He reckons he can match David Cameron's boasting by saying that he too now has a referendum in his manifesto, while at the same time appeasing the worriers in the City who are uneasy about the prospect of a government risking Britain's EU membership. Mr Miliband will also try to play the 'my referendum is harder than yours' game by pointing out that he offers an in-out choice on a transfer of powers, and not just a yes-no.
The Guardian explains that he has given in to pressure from Ed Balls, Andy Burnham and Jon Cruddas, who had been arguing for a referendum pledge. Others in the top ranks won't be so pleased, arguing that Labour's pro-EU credentials were hard won after the outism of the 70s and 80s. The FT reportsthat the idea behind the pledge is to promote EU reform without threatening to leave. "We want reform but you don't achieve that by holding a gun to your own head in front of your European partners," one Labour source tells the paper. Across the Channel they might conclude rather that Mr Miliband has given in to pressure by producing an unconvincing fudge (which is how the Sun describes it). The Sun however, also points out that at least we now know that a vote for Ukip means no chance to vote for in or out.
What does it mean for Mr Miliband personally? It's hard not to go back to my opening point - first uncertainty, now confusion. The more Lord Mandelson told Today that this was a sign of leadership and strength, the more it sounded like he was saying the opposite. I can't share his view that it's a game-changer for Ed, unless it tilts people away from him inside the party. Lord Mandelson is right that in the City and elsewhere the prospect of a referendum is beginning to look like an irresponsible threat that undermines Britain's ability to attract inward investment. He's certainly right that in Mr Cameron's case his referendum pledge hasn't silenced his rebels or shut down the Ukip threat. The point though surely is that those criticisms can now be applied with bells on to Mr Miliband, who can now be accused of taking risks, pandering to threats, trying to appease Ukip and yet doing it in a way that is half-hearted and weak.
A PRE-ELECTION INTEREST RATE RISE?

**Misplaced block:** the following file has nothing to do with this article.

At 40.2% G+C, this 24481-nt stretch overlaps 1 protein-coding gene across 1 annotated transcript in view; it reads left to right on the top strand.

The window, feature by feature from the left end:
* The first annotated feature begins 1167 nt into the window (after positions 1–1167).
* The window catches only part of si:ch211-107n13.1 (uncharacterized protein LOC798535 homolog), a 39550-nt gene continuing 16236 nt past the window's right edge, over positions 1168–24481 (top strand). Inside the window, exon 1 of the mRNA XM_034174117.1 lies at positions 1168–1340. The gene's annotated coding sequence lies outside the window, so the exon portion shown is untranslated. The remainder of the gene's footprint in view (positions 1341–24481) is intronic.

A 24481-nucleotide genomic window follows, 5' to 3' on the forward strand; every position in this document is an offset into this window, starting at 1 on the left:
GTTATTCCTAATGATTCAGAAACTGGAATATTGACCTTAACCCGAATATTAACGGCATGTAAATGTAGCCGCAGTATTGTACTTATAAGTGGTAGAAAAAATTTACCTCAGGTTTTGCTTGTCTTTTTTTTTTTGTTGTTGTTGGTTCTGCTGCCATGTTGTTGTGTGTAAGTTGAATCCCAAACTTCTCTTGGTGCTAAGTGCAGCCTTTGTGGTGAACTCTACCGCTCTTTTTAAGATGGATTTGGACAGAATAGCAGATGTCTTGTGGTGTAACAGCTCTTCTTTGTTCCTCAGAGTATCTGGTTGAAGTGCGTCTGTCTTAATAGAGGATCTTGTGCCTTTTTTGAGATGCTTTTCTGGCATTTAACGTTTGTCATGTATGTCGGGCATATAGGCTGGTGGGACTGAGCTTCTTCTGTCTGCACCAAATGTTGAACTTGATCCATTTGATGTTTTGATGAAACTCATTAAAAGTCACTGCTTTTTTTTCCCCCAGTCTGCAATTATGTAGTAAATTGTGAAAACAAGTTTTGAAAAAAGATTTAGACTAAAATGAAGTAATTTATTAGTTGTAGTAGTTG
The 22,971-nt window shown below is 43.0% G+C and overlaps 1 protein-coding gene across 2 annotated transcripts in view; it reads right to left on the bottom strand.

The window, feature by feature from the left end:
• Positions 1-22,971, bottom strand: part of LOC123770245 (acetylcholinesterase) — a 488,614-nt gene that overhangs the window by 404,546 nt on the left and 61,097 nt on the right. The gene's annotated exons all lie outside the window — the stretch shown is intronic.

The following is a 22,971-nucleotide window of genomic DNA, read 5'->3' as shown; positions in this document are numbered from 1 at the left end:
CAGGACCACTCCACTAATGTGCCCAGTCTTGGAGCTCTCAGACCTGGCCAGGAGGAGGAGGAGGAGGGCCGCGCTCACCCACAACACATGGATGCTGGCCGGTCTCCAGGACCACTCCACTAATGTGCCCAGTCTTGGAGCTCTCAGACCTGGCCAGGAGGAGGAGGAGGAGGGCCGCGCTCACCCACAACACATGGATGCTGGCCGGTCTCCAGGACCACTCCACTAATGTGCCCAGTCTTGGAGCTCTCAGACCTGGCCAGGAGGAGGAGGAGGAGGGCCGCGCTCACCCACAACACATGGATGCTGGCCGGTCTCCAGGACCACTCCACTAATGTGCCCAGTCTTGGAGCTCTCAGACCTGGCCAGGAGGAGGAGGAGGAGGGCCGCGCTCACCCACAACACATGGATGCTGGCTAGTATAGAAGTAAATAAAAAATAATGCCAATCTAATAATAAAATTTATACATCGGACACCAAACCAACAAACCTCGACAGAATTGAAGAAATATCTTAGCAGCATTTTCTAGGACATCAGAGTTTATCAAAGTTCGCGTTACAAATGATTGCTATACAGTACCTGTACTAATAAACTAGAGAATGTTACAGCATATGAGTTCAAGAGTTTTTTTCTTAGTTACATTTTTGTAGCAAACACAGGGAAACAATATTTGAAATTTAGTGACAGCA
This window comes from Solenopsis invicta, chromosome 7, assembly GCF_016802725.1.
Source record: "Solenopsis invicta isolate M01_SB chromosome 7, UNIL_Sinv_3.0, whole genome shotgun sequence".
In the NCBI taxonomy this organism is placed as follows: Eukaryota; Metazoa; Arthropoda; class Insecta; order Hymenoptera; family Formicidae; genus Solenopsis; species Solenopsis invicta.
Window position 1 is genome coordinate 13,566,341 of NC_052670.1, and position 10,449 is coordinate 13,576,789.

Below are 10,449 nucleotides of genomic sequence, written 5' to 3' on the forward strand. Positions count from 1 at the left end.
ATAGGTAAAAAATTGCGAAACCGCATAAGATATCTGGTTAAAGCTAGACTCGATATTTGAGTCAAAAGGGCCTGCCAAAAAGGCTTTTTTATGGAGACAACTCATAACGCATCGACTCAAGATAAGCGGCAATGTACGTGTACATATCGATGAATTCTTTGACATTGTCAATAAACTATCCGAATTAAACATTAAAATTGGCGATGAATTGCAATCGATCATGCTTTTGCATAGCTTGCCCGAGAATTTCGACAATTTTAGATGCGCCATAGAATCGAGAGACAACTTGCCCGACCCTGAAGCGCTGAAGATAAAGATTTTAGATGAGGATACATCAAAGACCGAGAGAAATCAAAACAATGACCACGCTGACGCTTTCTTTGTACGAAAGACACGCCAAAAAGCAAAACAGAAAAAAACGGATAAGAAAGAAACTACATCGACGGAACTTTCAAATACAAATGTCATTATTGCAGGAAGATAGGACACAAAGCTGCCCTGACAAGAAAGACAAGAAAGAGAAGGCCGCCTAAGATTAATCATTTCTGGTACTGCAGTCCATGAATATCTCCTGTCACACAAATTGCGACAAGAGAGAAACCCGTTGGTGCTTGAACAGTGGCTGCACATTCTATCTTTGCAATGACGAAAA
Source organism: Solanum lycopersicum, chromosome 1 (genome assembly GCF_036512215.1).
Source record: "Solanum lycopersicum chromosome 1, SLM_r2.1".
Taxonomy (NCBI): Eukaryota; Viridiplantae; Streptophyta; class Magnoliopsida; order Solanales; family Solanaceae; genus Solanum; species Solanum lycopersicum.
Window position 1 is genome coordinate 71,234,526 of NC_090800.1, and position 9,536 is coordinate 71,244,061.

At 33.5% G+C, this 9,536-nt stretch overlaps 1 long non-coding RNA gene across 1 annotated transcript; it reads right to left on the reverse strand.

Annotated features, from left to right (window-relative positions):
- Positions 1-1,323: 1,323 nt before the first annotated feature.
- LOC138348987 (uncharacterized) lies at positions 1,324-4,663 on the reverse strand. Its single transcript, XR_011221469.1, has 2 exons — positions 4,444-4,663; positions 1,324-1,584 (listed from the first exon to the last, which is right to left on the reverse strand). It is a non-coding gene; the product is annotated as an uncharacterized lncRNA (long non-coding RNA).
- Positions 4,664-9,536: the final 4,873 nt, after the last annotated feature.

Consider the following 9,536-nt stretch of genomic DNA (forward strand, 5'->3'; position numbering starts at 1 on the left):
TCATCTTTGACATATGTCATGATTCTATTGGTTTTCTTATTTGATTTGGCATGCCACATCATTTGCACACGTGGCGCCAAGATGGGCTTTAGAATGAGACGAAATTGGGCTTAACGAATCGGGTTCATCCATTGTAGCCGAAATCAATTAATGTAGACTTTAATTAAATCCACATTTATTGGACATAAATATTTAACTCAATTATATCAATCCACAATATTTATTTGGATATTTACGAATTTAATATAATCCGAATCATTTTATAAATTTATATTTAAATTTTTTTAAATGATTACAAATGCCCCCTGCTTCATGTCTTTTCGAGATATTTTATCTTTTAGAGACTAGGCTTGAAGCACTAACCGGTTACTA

Mark Carney yesterday said that interest rates could rise to 3%, from their current 0.5%, by 2017: welcome news for savers, but ominous for those in debt. The Governor of the Bank of England said: "When the time comes — a welcome time — to raise rates, we expect it to be gradual, and the degree to be limited." But politicians will have paid particular attention to Mr Carney's comments that interest rates could rise before a general election - an interest rate hike before May 2015 would contain political risk for the Conservatives.
40P ROW ESCALATES
As I predicted a few days ago, the 40p rate has become "the story" of the 2014 budget, and the onus is on the Chancellor to respond, or at least make it damned clear that he gets what all the concern is about. The Times is the latest to raise the issue - it devotes its front page to warning that a million more people will soon be dragged into the 40p rate, and warns of "a backlash from Tory MPs" over prioritising raising the personal allowance. A thunderer in The Times also sticks it to Mr Osborne, with Ryan Bourne banding the 40p tax band "the coalition Government’s favourite stealth tax." Does this row matter? The concern is of the impression it creates: that the Government has little time for footsoldiers with different priorities.
CAMERON VISITS ISRAEL
David Cameron arrives in Israel today, his first visit to the country as PM. He is under pressure to acknowledge> Israel as a specifically Jewish state. The trip comes against the backdrop of the John Kerry-led peace negotiations. Mr Cameron's delegation includes the former BBC newsreader Natasha Kaplinksy while Mick Davis, the chief executive of mining company Xstrata, who gave more than £500,000 to the Tories last year, will attend in his role as chairman of Holocaust Commission. But Mr Cameron's decision to only visit the Palestinian Territories for three hours, tomorrow, over his two-day trip has attracted criticism; a spokeswoman for the Palestinian Liberation Organisation says it amounts to "an afterthought" and "shows the imbalance in the whole situation". In case you missed it, my blog yesterday argued that "If Mr Cameron were to say that he recognises Israel as the natural home of the Jewish people, it would give him some capital in the peace process."
THE LAST OF A KIND